GREETINGS FROM SOUTH AFRICA!!!
Sometime in the year of 1948 a little book was published somewhere in the world. It was a small, hard- covered, children’s picture book called “Toby’s Adventure”. I am sure that at the time of publishing, nobody would have imagined its influence, let alone its effect in time to come.
In 1959, eleven years after the publication of this little book, a little girl was born into an era of racial divides, in a remote corner of rural South Africa. She was a farmer’s daughter and was the “Laat-lammetjie” (Late lamb) of their three children. Not only was she the only daughter but her youngest brother was nine years older than her. She had certainly not been planned!
Although little “Janet”’s parents were happy about the event, the little girl’s arrival served to put strain on an already depleted, household budget. To ease matters her mother lovingly sewed clothes for her new daughter whilst she played with the cotton reels. She was always well provided and cared for.
Although her parents loved Janet dearly, she was usually left to her own devices during the day. She grew up to roam the farm and freely explored the surrounding bush whilst her brothers attended boarding school. By the age of 5 years Janet was fully fluent in the “Sotho” language of the local farm workers.
Her community was a peaceful community of the Lovedu tribe. The farm workers called her “Mabula” which means ‘Mother of rain’. At the time, her name was meant as a hopeful omen for the drought stricken lands which stretched across the Savannah. But she was a lonely child with little contact with children of her own age, so she endeavoured to make friends with the workers' children of the farm.
During "Apartheid South Africa", it was frowned upon to befriend children of a different race but, despite her white skin and with a turned parental eye, "Mabula" was accepted into their ranks. She spent a large part of her childhood hunting grasshoppers and edible ants. She climbed trees and roamed the thick bush of the African landscape. She sat around rustic fireplaces with her friends, moulding thick porridge in her hands and shared their meagre meals. The birds too became her friends and the dogs kept vigil by her side. In the evenings she returned home to the warmth and comfort of her white family whilst her companions retreated to their own clay dwellings.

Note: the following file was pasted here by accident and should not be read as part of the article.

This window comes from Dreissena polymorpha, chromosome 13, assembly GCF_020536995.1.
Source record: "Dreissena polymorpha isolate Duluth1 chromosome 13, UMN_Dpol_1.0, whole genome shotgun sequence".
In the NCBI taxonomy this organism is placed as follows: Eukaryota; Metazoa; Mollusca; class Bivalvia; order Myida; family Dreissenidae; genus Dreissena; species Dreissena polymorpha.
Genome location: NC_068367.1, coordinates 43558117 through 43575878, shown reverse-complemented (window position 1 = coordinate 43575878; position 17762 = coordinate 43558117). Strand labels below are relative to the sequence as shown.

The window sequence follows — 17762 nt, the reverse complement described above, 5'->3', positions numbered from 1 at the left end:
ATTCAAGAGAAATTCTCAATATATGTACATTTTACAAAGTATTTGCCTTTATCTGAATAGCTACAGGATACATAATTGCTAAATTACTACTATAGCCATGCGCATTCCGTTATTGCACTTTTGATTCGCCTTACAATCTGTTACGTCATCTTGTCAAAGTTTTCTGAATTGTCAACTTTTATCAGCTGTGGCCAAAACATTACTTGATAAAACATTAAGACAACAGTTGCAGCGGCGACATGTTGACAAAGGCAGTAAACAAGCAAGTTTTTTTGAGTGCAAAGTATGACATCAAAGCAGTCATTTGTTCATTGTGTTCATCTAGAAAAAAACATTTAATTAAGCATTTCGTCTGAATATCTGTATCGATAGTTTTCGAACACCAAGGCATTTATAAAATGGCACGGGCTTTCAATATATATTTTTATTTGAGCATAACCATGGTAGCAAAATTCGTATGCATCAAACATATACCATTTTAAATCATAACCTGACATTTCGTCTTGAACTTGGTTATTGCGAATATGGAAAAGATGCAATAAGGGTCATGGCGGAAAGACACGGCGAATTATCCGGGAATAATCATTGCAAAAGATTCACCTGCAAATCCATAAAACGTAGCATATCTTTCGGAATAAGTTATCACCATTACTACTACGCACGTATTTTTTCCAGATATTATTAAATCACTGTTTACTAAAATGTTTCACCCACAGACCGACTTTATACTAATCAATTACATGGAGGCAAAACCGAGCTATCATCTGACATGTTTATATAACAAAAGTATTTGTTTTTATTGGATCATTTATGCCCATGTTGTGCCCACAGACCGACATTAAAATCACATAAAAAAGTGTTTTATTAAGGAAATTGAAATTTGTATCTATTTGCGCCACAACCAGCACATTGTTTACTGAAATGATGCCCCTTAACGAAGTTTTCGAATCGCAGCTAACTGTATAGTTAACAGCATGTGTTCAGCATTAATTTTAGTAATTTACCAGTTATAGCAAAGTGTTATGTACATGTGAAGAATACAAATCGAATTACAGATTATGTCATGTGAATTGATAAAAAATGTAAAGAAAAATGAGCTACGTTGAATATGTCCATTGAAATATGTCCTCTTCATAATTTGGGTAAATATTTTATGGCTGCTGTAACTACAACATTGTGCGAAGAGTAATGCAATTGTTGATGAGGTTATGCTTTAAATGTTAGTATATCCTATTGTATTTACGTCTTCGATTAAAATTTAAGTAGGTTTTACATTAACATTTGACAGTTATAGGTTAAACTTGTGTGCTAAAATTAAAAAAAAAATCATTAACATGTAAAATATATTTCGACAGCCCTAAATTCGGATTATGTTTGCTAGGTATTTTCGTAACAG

In the evening after supper, she said goodnight to her little dog, kissed her Dad on the cheek and followed her mother down the dark passage to her bedroom. She said her prayers and then climbed under the cool sheets to listen to her mom's musical voice which had been transformed by words amongst a storybook's pages. Somehow the fluttering candle light made the stories even more magical.
Janet hadn’t yet discovered the art of reading and writing herself, but she had relished the tales of African folklore. A few of her brother's westernised story books were also retrieved from the dusty shelves of the farm house and her mom would read to her while she struggled to keep her eyelids open. One particular story however took hold of her vivid imagination.
It was a simple story about a little boy who decided to run away from home - just for a day. He was a pretty blonde boy with blue dungarees and a striped, red and white shirt and his character oozed the same freedom which Janet/Mabula herself was living. She loved that book and requested that “Toby’s adventure” be read to her over and over again, each night, whilst she relished the pretty images on its pages.
Janet’s freedom was rudely interrupted one day, when she was sent to school in the village which was reserved for only white children. Her little farm friends were left behind because it was said that education belonged only to white people. Her new environment felt strange and uncomfortable and despite the opportunity of learning to read, she felt a new loneliness amongst its walls.
As time went on, she drifted away from her farm friends and was directed towards afternoon homework and “more appropriate” activities. But the loneliness prevailed. One day, she decided to be like “Toby” and run away. After all, “Toby” had claimed “running away” as an adventure. So Janet made a sandwich, called her little dog Scampi and trudged down one of the isolated farm pathways.
For a short while the little girl was content. She found a place, far from the farmhouse, to mull over her life and her ‘differentness’. She was not the same as other white children and she was not the same as her black friends. She was a “Toby” who had no place to run to.
Like “Toby” however, Janet returned home that day. Her parents however had discovered her solitary pursuits and cautioned her never to run away again. It wasn’t long after that when her favourite book disappeared too. No one spoke about her attempt to run away again and gradually Janet forgot about her adventure.
It was only 62 years after the publication of this little book that Janet found it! The world had changed and had offered the blessings of cyberspace. Blessings included a wealth of cyber-friends, one of which helped seal off her adventure.
The book has been found and soon both the book “TOBY” and her new puppy, "TOBY" will be returned to "Janet’s" home....:)
This story is dedicated, with special thanks to my friend, Mimi – from LOVING FOR A LIVING – for being the amazing friend and cyber-sleuth which you are!